(does that cliché work anymore?)

And once we find worthy outlets for our efforts, we can hopefully find friends who appreciate them. But this is the paradox at the heart of friendship: the reason friendship is so important is that any effort worth making is guaranteed to be misunderstood. It’s very easy for people to bond over a liking of The Beatles or a Spielberg movie  – they’re safe, they’re things everybody knows. To take one example, it’s both more worthwhile and far less easy for friends to discuss a book that only other one person you know has read, and your interpretations of it are very different, and you gravitate towards such obscure fare because you’re both deeply unsatisfied with a culture in which everyone seems so similar to begin with. Before long, you’re reading your dissatisfaction into the other person.  Both of you may hate the conformity of the culture you’re trying to rebel against, but if you’re not careful, you begin to read into that other person all the reasons why a culture more sympathetic to you does not exist, and this person becomes a shorthand for why the world is not more like the way you see it.  

Among those in my closest group of friends, there are two that strike me right now – too different to realize how similar they are. Like me, though differently to each other as much as to me, their lives are defined by an encyclopedic musical obsession. They know each other and we all went to college together, yet unlike mine with them (for once), their friendship seems to be defined by a long series of misunderstandings. Both are roughly my age and both, in their way, are New Yorkers to the marrow. One is the New York of the mid-century; growing up in New Jersey having his kishkes filled with high-prestige music, theater, and galleries in the city. The other is the New York of the late century; having grown up a fixture in artfilm theaters, small music venues, and independent record stores. The former’s music Likes feel like an honor roll of great musicians with a vast public, the latter an honor roll of great hermetic musicians of whom most of you will have never heard. In their way, their misunderstandings are the misunderstandings of an entire city put into the sometimes intersecting mid-Atlantic young adulthoods of our exceedingly weird social circles. One grew up in the New Jersey of urban flight, the other grew up in the New York City of urban decay. One is Manhattan, the other is Brooklyn. One is the optimism of the early 60’s, the other is the realism of the 70’s. One is Frank Sinatra, the other Woody Allen. I often wonder to myself if they’d be almost precisely the other person if they’d lived each other’s lives. And I sometimes wonder if they do too.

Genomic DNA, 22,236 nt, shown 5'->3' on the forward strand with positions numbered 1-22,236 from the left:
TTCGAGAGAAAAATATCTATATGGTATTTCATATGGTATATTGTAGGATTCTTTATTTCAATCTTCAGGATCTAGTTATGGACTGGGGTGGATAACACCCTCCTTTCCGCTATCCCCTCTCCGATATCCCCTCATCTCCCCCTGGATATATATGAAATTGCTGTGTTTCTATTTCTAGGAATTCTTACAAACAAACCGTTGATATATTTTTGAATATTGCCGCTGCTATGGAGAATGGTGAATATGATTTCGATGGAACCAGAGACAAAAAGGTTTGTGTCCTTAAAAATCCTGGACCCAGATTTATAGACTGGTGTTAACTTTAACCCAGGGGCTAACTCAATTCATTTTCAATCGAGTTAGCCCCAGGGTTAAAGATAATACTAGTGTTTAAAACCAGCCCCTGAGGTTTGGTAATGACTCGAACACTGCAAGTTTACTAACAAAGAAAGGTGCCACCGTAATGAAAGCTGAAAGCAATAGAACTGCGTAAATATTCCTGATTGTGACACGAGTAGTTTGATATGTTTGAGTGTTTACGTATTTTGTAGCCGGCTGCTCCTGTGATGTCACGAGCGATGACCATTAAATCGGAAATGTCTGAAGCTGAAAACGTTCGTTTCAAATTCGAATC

There are a number of people over the years with whom I’ve had similar long-term experiences and could draw similar parallels. No doubt I will before too long given my track record of self-revelation on this thing. The point remains that senseless irritation between even the best people is inevitable, and happens for the simple reason that the issues about which they’re passionate really do matter. When people throw their curiosity overboard, they become boring people. It is only people who wear their enthusiasms on their sleeves who inspire real affection, and therefore inspire real misunderstandings. It is only boring people who don’t have to live in fear of being misunderstood.

Facebook is a somewhat useless tool for people whom you don’t know. But for friends, it’s incredibly useful. You look at the shorthand things they put up on their respective walls, you take the things you already know about them, and by piecing all that information together, you peel another layer of the onion.